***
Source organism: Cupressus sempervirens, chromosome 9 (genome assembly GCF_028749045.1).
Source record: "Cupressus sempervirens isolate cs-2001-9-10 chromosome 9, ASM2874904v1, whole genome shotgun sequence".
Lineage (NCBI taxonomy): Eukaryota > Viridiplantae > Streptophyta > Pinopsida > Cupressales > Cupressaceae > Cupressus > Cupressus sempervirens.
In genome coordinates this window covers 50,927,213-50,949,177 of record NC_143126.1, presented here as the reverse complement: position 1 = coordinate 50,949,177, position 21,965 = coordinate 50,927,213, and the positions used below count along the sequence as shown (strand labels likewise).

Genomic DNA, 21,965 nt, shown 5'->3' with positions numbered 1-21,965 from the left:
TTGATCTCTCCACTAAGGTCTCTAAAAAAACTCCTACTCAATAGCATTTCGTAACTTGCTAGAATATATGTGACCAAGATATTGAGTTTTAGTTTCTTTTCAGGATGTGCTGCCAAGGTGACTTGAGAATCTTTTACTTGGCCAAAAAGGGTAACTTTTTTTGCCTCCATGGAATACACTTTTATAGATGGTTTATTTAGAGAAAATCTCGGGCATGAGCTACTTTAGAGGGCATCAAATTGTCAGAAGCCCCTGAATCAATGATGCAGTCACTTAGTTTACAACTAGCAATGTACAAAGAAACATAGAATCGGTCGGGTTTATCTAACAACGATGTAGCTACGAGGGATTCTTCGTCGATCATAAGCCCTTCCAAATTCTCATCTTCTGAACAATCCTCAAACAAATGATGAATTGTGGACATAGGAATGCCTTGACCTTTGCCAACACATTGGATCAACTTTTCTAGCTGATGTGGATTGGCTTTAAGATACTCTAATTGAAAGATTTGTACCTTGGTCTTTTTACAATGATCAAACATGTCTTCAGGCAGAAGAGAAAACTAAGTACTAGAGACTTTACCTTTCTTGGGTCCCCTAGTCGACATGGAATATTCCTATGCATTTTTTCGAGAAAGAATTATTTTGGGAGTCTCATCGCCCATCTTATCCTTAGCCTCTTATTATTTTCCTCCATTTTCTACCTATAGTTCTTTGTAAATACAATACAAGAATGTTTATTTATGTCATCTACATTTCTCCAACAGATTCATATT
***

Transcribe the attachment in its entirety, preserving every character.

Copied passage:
Source organism: Cupressus sempervirens, chromosome 9 (genome assembly GCF_028749045.1).
Source record: "Cupressus sempervirens isolate cs-2001-9-10 chromosome 9, ASM2874904v1, whole genome shotgun sequence".
Lineage (NCBI taxonomy): Eukaryota > Viridiplantae > Streptophyta > Pinopsida > Cupressales > Cupressaceae > Cupressus > Cupressus sempervirens.
In genome coordinates this window covers 50,927,213-50,949,177 of record NC_143126.1, presented here as the reverse complement: position 1 = coordinate 50,949,177, position 21,965 = coordinate 50,927,213, and the positions used below count along the sequence as shown (strand labels likewise).

Genomic DNA, 21,965 nt, shown 5'->3' with positions numbered 1-21,965 from the left:
TTGATCTCTCCACTAAGGTCTCTAAAAAAACTCCTACTCAATAGCATTTCGTAACTTGCTAGAATATATGTGACCAAGATATTGAGTTTTAGTTTCTTTTCAGGATGTGCTGCCAAGGTGACTTGAGAATCTTTTACTTGGCCAAAAAGGGTAACTTTTTTTGCCTCCATGGAATACACTTTTATAGATGGTTTATTTAGAGAAAATCTCGGGCATGAGCTACTTTAGAGGGCATCAAATTGTCAGAAGCCCCTGAATCAATGATGCAGTCACTTAGTTTACAACTAGCAATGTACAAAGAAACATAGAATCGGTCGGGTTTATCTAACAACGATGTAGCTACGAGGGATTCTTCGTCGATCATAAGCCCTTCCAAATTCTCATCTTCTGAACAATCCTCAAACAAATGATGAATTGTGGACATAGGAATGCCTTGACCTTTGCCAACACATTGGATCAACTTTTCTAGCTGATGTGGATTGGCTTTAAGATACTCTAATTGAAAGATTTGTACCTTGGTCTTTTTACAATGATCAAACATGTCTTCAGGCAGAAGAGAAAACTAAGTACTAGAGACTTTACCTTTCTTGGGTCCCCTAGTCGACATGGAATATTCCTATGCATTTTTTCGAGAAAGAATTATTTTGGGAGTCTCATCGCCCATCTTATCCTTAGCCTCTTATTATTTTCCTCCATTTTCTACCTATAGTTCTTTGTAAATACAATACAAGAATGTTTATTTATGTCATCTACATTTCTCCAACAGATTCATATT